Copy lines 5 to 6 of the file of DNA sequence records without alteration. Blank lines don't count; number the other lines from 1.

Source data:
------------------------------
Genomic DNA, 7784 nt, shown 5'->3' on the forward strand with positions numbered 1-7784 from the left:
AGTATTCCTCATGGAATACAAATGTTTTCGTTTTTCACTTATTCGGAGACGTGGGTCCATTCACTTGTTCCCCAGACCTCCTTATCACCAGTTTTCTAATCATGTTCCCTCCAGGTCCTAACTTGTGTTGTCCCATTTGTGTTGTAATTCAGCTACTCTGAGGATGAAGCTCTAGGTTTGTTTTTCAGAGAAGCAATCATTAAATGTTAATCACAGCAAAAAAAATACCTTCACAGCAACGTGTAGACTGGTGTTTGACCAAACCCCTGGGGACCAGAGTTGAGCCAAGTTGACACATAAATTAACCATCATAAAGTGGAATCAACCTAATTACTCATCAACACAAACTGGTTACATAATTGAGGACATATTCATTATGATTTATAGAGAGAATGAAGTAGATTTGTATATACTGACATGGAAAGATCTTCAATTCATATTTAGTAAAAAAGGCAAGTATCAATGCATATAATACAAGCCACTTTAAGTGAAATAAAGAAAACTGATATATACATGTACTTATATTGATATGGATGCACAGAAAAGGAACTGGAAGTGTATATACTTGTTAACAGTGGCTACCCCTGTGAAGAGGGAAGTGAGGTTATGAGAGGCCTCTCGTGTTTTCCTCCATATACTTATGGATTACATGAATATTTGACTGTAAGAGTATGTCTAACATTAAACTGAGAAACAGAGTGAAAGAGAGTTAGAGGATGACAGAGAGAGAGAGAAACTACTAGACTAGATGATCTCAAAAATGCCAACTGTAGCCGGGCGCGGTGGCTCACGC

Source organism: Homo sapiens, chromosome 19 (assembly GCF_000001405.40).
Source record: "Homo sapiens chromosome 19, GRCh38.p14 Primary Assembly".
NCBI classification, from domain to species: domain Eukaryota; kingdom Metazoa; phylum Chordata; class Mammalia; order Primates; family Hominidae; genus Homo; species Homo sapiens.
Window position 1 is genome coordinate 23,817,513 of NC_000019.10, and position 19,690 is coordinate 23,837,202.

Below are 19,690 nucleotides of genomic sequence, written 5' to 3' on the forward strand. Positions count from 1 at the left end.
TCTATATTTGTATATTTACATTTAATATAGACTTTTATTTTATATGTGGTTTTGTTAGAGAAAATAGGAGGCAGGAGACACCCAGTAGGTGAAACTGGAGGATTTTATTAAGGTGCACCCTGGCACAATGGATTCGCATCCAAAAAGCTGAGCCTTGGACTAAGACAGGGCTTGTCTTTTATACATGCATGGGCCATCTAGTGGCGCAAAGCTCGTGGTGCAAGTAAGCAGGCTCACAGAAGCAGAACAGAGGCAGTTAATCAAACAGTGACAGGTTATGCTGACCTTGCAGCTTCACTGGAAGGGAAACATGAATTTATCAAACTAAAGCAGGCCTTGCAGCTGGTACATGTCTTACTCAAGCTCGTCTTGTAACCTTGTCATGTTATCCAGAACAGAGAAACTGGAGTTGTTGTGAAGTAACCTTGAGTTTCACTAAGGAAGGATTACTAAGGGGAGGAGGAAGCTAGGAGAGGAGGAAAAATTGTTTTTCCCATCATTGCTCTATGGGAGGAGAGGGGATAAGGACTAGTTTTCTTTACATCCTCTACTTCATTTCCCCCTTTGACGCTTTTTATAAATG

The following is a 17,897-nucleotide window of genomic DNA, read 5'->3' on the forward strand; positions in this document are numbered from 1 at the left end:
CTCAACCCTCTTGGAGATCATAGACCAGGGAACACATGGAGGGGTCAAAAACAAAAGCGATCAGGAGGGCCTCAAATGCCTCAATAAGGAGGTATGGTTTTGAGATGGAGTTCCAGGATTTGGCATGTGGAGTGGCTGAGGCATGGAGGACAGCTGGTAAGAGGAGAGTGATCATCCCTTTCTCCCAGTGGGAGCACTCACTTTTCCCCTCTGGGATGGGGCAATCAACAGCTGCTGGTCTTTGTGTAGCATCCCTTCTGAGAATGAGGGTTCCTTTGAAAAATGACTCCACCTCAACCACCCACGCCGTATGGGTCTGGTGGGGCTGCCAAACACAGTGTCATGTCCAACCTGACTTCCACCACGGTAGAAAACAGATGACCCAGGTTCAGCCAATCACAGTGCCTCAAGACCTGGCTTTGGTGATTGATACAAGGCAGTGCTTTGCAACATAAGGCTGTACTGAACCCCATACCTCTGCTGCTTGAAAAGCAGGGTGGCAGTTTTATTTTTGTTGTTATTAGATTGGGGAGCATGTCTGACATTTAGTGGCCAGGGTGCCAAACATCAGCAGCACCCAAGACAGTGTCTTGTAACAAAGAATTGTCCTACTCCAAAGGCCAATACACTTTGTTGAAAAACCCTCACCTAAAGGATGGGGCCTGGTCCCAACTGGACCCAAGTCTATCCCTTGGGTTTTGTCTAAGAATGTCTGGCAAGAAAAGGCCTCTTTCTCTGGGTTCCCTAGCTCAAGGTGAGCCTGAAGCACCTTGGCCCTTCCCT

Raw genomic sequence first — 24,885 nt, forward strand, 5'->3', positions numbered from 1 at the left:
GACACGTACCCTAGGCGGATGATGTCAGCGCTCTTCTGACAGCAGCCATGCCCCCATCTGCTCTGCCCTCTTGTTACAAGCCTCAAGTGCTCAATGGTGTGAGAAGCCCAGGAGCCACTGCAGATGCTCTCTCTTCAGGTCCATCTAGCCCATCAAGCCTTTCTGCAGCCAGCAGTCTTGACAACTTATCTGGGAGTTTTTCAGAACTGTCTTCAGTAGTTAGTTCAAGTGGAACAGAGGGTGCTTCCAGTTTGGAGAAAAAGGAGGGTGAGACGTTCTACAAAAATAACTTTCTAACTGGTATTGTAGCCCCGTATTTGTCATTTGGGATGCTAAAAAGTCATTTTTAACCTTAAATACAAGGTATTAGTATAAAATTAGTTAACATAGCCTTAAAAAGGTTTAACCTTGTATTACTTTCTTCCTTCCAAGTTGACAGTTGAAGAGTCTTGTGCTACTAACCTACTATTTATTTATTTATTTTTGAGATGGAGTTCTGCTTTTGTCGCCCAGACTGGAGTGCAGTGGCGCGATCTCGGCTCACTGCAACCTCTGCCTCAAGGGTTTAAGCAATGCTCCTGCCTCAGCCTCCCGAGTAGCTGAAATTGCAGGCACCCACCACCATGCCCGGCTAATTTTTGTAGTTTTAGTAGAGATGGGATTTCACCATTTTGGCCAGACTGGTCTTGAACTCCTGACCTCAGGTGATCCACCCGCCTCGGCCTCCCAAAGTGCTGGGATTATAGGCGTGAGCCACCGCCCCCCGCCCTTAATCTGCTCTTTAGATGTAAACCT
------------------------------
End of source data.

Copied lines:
NCBI classification, from domain to species: domain Eukaryota; kingdom Metazoa; phylum Chordata; class Mammalia; order Primates; family Hominidae; genus Homo; species Homo sapiens.
Window position 1 is genome coordinate 23,817,513 of NC_000019.10, and position 19,690 is coordinate 23,837,202.